Dot Wordsworth

Mind Your Language | 15 January 2005

A Lexicographer writes

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It might seem a little early to say so, but if there’s one word this year can do without, it is edgy. It has become a cliché and people seem to use it without any discernible meaning. Both characteristics no doubt go together.

I was brought up to take edgy as meaning ‘irritable, on edge, nervous’. Those are the latest of the established meanings, it having escaped the attention of the first edition of the Oxford English Dictionary, though the supplements later supplied a sample from the 1830s.

A sense in which I have never used edgy is ‘having the outlines too hard’, with reference to a painting. ‘There were two Holbeins, flat, shadowless, edgy compositions.’ That is neither mysterious nor laudatory, but the sense could, I suppose, somehow be nudged into something praiseworthy, as not being soft.

The obvious sense of edgy is ‘having an edge, sharp, cutting’. The word edge itself has an ambiguous value, as in Browning’s ‘the dangerous edge of things’. A cliff is a dangerous edge, but so is a razor.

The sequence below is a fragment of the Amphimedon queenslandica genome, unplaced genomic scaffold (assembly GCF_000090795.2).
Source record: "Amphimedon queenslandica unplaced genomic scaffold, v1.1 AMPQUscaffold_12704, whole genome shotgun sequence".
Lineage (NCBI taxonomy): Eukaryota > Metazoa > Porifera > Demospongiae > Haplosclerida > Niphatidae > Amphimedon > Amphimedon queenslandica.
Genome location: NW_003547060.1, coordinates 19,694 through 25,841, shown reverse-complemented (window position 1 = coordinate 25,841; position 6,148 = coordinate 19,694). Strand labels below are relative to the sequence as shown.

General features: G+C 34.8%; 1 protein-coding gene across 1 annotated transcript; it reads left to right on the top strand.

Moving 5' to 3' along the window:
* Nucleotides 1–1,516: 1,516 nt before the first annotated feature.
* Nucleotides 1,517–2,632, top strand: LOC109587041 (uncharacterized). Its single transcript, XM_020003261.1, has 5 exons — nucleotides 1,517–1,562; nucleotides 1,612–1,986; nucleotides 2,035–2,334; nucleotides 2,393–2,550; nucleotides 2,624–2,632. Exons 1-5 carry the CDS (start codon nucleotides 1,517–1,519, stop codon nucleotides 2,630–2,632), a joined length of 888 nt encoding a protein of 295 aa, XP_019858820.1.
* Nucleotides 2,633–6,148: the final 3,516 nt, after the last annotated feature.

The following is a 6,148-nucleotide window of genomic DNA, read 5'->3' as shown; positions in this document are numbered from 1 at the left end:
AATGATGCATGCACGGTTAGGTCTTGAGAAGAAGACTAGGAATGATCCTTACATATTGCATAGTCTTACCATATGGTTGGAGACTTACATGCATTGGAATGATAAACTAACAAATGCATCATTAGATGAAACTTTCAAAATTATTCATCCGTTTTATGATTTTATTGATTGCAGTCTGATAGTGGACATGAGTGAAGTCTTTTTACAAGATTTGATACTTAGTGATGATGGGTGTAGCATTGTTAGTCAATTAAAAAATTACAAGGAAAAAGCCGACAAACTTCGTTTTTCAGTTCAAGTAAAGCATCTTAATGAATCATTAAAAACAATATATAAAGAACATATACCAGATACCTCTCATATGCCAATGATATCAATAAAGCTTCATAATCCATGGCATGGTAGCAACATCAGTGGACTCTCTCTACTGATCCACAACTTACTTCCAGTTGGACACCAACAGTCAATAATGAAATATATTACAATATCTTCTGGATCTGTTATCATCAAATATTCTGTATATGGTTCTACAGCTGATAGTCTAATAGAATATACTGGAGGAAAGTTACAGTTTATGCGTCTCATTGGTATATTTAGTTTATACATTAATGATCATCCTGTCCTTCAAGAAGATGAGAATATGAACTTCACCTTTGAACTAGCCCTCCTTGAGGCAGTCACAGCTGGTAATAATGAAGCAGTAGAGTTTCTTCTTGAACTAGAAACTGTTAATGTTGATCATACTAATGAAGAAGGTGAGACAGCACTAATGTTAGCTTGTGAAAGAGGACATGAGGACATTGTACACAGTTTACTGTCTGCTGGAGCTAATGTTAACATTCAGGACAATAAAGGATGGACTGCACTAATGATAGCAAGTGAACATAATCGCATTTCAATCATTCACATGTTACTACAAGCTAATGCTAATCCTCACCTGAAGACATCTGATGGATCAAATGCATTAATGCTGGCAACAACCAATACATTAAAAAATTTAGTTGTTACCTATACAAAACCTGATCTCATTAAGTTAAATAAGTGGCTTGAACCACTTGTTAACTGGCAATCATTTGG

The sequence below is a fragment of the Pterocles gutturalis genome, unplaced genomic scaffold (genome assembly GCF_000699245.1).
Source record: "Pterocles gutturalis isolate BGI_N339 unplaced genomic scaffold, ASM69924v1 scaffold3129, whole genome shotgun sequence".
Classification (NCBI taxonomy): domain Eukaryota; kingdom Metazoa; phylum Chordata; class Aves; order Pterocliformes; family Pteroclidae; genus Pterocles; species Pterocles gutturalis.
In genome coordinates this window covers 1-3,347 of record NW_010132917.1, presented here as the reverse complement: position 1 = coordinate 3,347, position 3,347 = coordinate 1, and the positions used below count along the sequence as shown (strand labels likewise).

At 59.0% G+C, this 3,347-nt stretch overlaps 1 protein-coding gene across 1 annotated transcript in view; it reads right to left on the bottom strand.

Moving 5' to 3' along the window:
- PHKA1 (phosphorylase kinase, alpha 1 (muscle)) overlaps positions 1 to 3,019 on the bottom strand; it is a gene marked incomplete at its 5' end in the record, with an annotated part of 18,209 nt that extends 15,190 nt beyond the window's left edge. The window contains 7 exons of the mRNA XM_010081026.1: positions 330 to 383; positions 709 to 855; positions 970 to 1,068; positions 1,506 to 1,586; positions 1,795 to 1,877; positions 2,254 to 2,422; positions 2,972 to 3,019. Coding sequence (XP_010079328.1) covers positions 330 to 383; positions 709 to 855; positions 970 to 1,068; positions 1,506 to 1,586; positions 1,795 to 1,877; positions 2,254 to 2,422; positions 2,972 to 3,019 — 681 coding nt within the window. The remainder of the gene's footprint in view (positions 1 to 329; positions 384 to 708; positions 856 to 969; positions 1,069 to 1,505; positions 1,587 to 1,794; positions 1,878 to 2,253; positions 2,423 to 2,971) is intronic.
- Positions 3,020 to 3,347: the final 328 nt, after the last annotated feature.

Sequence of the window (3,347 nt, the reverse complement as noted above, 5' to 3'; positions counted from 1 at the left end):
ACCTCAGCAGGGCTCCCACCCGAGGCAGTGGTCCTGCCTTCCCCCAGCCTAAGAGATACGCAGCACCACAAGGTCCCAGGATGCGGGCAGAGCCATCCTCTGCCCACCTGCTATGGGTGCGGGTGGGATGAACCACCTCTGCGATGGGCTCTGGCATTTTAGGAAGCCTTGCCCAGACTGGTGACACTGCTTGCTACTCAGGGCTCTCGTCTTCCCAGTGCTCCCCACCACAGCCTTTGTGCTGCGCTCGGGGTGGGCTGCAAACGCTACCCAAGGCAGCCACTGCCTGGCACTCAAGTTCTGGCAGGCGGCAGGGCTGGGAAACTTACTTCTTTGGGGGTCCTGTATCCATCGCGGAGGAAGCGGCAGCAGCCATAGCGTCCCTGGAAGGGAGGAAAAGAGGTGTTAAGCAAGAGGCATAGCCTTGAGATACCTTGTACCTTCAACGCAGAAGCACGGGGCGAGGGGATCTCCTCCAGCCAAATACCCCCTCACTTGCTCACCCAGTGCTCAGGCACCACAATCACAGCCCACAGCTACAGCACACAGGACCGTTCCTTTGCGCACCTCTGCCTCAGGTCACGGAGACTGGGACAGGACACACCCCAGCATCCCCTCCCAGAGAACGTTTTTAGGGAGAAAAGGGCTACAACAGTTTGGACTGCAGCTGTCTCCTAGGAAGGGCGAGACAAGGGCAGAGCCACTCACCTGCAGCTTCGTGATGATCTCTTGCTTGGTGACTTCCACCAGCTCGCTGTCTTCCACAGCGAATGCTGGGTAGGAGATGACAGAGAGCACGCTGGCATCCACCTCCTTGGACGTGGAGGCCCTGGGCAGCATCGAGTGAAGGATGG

A dialectal meaning, notably in Scotland, has been ‘keen’, itself an alternative metaphor. Hamlet plays with the meanings when in reply to Ophelia’s ‘You are keen, my Lord,’ he replies, ‘It’ll cost you a groaning to take off my edge.’ I do not think the Prince’s specific sexual reference, also present in the use of ‘edged tools’ in the lewd mediaeval song ‘Watkyn’s Ale’, figures in edgy’s modern usage.

So which meaning is present in the tiresome universal term of critical approbation? The comedy Little Britain is often said to be edgy. ‘Edgy, off-beat,’ the Independent called it. Does it mean any more than the ubiquitous innovative? One of its stars, David Walliams, says, ‘It is a bit edgy at times but I think people realise we are trying to be funny and not offensive.’

The quality also applies to the group Mercury Rev, according to the Observer: ‘They’re lush, yet edgy, a mood usually provided by Grasshopper’s swooping dynamic range.’ Grasshopper is a guitarist. Talking of which, U2’s The Edge is said to be so called both from his sharpness and his looking on at things from the edge.

Even shoes can be edgy. ‘The brand was edgy and slightly aggressive,’ says the Independent on Sunday of Doc Martens. The Scotsman’s advice is: ‘Keep it edgy and individual with a pair of eye-catching shoes. (Dries Van Noten crystal-heel leather shoes, £270).’

I think the modish usage combines ‘irritable’ and ‘on the edge’. It sets my teeth on edge.